Throughout the extended weekend, there had been rumors circulating around the blogosphere that a huge NSA hacking story—not originating via Edward Snowden—was about to break, and it was going to be a doozey. Sure enough, it’s all but “official,” per breaking news from Moscow-based Kaspersky Lab, one of the most highly-regarded cybersecurity firms in the world, via stories over the past few hours in Tuesday’s NY Times, Reuters and ARS Technica, among others, we’re now learning that America is the source of the greatest software exploitation (hacking) travesty ever reported.
As you’ll learn in the excerpted breaking stories, below, apparently, the NSA’s toolbox includes its ability to hack virtually every hard drive on the planet (even including those in “airgap” mode, unconnected to a network, via deviously-hidden code on data sticks); then, embed its code in the hard drive’s firmware, so securely and covertly that even a disk-wipe won’t erase the malware on the drive!
Let’s start off with the NY Times’ downplayed and propagandized version of the story (contrary to the NYT’s headline, a review of the Kaspersky Lab Report, available in full, below, indicates that, indeed, there were/are NSA-related hacks in the U.S. Ars Technica provides the most comprehensive and outstanding coverage of this story, which is linked and excerpted further down. Reuters, also linked and excerpted below, provides extremely convincing proof positive that this is a 14-plus-year-long story about the National Security Agency’s hacking efforts, which ARS Technica references as: “…the most advanced hacking operation ever uncovered…”)…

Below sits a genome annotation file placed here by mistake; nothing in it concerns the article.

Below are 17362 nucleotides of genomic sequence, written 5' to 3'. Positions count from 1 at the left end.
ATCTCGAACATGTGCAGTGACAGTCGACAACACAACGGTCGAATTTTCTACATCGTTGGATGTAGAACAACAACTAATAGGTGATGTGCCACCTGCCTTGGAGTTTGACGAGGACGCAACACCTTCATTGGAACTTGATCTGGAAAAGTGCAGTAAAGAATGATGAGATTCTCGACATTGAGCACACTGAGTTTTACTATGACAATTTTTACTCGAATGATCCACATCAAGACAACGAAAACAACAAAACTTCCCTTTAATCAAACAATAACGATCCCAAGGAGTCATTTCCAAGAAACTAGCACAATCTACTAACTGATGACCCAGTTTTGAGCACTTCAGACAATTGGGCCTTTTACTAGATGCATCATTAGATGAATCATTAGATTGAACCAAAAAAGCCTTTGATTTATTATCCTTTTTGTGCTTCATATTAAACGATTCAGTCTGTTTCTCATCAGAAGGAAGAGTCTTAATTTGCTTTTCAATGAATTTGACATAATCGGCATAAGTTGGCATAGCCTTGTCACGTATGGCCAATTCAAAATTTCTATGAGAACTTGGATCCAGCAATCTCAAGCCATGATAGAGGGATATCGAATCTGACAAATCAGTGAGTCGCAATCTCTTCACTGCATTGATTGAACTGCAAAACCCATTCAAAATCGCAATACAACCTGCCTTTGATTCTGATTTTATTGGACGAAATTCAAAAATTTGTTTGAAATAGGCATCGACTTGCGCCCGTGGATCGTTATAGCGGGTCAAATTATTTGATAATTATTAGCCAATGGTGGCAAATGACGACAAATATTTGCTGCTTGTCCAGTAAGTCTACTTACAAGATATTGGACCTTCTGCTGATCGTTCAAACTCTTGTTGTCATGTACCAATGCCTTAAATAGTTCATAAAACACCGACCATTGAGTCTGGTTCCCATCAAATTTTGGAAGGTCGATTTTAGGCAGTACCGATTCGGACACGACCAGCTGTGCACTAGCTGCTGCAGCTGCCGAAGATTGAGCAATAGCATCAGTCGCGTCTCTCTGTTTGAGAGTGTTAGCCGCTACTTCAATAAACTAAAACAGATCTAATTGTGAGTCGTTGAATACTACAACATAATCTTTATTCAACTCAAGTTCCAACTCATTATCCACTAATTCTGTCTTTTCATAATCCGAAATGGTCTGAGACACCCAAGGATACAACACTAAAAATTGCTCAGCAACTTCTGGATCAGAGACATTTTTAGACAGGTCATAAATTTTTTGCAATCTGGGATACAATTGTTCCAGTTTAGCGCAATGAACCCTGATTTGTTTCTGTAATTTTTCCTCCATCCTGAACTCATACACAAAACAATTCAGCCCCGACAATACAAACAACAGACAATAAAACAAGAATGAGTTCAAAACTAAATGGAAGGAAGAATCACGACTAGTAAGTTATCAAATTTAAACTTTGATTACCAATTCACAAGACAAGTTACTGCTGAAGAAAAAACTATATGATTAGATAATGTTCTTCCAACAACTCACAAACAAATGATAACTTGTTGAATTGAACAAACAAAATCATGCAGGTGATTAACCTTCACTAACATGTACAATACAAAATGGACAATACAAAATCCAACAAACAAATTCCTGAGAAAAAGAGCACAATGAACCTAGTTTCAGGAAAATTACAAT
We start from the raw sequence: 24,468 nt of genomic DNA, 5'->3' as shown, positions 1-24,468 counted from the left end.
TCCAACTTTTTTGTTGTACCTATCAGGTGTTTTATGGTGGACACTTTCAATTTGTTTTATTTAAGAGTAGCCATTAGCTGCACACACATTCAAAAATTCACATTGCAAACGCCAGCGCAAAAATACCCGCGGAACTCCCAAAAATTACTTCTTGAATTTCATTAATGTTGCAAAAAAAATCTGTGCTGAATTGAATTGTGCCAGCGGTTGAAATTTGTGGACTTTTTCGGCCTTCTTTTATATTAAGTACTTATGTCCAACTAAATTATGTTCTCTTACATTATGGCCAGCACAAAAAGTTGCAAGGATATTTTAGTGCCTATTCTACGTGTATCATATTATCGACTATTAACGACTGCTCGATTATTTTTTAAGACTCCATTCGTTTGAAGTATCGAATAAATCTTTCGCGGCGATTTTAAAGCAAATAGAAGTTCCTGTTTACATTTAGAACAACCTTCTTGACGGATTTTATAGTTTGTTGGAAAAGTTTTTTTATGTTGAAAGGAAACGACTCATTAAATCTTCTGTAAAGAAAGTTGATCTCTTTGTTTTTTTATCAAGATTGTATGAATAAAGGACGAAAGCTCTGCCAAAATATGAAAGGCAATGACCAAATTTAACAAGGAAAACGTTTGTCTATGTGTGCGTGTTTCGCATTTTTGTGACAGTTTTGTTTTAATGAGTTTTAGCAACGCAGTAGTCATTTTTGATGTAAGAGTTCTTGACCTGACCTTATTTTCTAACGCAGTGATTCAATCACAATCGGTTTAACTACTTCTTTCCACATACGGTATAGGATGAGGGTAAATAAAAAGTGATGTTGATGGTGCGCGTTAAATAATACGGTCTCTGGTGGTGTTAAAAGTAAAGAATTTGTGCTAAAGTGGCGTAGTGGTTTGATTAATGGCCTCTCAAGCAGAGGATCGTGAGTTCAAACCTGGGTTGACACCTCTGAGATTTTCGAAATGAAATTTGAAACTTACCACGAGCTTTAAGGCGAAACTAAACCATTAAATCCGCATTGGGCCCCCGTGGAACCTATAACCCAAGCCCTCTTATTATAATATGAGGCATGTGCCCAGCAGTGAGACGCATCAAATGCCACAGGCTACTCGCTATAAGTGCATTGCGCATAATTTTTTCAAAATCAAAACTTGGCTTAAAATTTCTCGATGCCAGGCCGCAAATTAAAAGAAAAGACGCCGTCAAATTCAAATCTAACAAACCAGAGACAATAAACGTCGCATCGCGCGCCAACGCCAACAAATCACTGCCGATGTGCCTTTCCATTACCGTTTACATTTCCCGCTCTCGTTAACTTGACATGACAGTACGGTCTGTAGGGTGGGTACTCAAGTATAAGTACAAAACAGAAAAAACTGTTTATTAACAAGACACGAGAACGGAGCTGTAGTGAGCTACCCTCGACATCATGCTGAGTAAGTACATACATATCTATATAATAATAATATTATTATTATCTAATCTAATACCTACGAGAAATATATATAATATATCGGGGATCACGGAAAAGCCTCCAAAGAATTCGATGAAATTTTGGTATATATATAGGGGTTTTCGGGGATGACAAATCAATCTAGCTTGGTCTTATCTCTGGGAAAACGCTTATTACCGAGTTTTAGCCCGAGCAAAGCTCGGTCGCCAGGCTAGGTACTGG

U.S. Embedded Spyware Overseas, Report Claims
By NICOLE PERLROTH and DAVID E. SANGER
New York Times (Page B1)
February 17th, 2015
SAN FRANCISCO — The United States has found a way to permanently embed surveillance and sabotage tools in computers and networks it has targeted in Iran, Russia, Pakistan, China, Afghanistan and other countries closely watched by American intelligence agencies, according to a Russian cybersecurity firm.
In a presentation of its findings at a conference in Mexico on Monday, Kaspersky Lab, the Russian firm, said that the implants had been placed by what it called the “Equation Group,” which appears to be a veiled reference to the National Security Agency and its military counterpart, United States Cyber Command.
It linked the techniques to those used in Stuxnet, the computer worm that disabled about 1,000 centrifuges in Iran’s nuclear enrichment program. It was later revealed that Stuxnet was part of a program code-named Olympic Games and run jointly by Israel and the United States.
Kaspersky’s report said that Olympic Games had similarities to a much broader effort to infect computers well beyond those in Iran. It detected particularly high infection rates in computers in Iran, Pakistan and Russia, three countries whose nuclear programs the United States routinely monitors…